By: Irfan Toor  • February 26, 2024  •  (4 min read)

Understanding identity is one of the foundations of doing equity and anti-oppressive work. Over the years and during many conversations, I’ve often switched back and forth between identity first (I am a brown man) and person first language (I am a man who is brown), depending on the context of the conversation, my own experiences and the perspectives and the person I’m speaking with.

Continuing my conversations with Karen Timm (DDSB) from a previous blog, we talked a lot about identity first versus person first language. Karen recognizes that both options exist – some people describe themselves as an autistic person and others describe themselves as a person with autism – but she, like a growing majority, chooses identity first because her neurology is not an accessory; it is who she is. Her view is to, “Honour the preference of people when it is known but also honour the preference of the people who are present.” What kind of language do school staff use and engage in as they are speaking about students? Are they considering the Neurodivergent staff and colleagues who are also present in the conversation?

I’ve learned about the focus on scientific classification as being a great project of colonialism in the 1600s and beyond. By classifying objects and living things, people were also able to create a system of value and of deficit. Anything that didn’t fit the highest description of normal (white European males of higher classes) was inherently thought of as less value. Patriarchy, racism, classism, ableism, etc. all stem from this ‘great’ project. Ableism is considered by many to be the foundation of oppression that allows the other ‘isms’ to persist and progress.

I have spent much of my life with a focus on person first language. As a racial minority growing up in a small town in the 70s, what made me different was definitely perceived and named as a deficit, so I strived to be recognized for all the other parts and abilities that would show that I was capable and had gifts and strengths. I hoped that my brownness would be overlooked and I could be seen as a person first, and my accomplishments could be recognized. As I continue to learn and grow, I see myself using person first language more often, but being in my mid-50s also means I am more confident in my skills and abilities and less concerned about the perceptions or recognition from others.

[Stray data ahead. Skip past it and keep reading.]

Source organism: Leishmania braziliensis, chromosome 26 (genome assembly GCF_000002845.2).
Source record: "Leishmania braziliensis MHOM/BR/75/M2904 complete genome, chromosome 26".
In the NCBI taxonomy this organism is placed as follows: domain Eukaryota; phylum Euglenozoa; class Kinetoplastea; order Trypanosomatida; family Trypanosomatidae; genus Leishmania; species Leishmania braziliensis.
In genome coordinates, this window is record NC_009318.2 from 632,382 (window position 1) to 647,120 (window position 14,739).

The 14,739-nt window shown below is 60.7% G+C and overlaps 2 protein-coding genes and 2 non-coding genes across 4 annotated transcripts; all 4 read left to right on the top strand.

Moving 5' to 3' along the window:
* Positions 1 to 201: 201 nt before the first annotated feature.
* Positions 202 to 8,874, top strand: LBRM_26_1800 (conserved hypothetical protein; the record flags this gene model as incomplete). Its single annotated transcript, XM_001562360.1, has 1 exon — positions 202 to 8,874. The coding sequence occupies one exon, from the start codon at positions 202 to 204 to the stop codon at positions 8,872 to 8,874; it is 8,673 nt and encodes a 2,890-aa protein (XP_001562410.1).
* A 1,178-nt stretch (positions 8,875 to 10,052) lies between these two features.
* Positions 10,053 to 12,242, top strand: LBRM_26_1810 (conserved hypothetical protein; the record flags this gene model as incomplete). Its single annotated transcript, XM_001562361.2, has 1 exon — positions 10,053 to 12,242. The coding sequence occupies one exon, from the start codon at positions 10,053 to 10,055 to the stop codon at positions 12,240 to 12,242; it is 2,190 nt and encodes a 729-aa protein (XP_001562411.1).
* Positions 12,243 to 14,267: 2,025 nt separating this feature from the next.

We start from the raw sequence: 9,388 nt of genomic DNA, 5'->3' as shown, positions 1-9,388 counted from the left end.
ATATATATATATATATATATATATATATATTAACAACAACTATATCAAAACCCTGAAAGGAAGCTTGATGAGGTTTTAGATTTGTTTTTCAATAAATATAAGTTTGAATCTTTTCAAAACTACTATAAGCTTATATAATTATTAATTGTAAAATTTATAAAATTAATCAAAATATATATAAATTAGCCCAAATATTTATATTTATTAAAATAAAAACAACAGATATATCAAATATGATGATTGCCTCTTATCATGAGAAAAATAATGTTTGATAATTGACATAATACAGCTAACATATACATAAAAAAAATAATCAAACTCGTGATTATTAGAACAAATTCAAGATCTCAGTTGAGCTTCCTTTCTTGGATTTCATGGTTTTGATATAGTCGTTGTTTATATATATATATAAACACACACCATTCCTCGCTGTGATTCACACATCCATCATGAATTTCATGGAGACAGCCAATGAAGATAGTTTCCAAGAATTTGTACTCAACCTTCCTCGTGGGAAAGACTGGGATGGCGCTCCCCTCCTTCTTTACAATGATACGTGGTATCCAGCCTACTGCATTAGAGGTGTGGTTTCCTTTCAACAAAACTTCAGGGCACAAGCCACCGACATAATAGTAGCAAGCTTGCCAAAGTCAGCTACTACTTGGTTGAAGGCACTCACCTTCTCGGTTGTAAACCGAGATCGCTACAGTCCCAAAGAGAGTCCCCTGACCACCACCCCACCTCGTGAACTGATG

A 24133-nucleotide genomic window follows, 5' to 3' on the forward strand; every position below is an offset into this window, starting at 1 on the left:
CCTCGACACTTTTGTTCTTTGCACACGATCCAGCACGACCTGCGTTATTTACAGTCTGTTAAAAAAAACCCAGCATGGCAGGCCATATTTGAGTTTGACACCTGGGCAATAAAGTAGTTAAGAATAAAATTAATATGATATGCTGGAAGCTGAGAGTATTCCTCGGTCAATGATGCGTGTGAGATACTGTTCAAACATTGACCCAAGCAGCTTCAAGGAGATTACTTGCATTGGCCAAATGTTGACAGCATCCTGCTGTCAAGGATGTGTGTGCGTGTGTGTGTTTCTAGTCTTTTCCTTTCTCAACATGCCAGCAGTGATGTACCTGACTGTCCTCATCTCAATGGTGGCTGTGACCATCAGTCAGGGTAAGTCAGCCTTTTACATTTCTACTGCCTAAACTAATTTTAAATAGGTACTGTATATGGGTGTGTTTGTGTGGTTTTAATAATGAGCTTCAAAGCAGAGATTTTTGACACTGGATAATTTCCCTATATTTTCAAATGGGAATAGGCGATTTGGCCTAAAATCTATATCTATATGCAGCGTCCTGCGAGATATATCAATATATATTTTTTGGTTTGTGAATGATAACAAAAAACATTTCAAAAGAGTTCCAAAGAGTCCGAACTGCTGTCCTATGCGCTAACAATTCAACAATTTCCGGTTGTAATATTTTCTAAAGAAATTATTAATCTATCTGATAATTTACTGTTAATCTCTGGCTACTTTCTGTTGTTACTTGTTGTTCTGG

As we recognize how we have been influenced by colonial and oppressive thinking in science, history and many other aspects of life, we are shifting our thinking, and many groups are claiming their identities back and centering them through identity first language. This is a good thing, as it helps to dismantle the value system and the deficit thinking that has been inherently attached to diverse aspects of identity.

Irfan Toor is the Director of Equity, Diversity and Inclusion at the Ontario Principals’ Council and can be reached at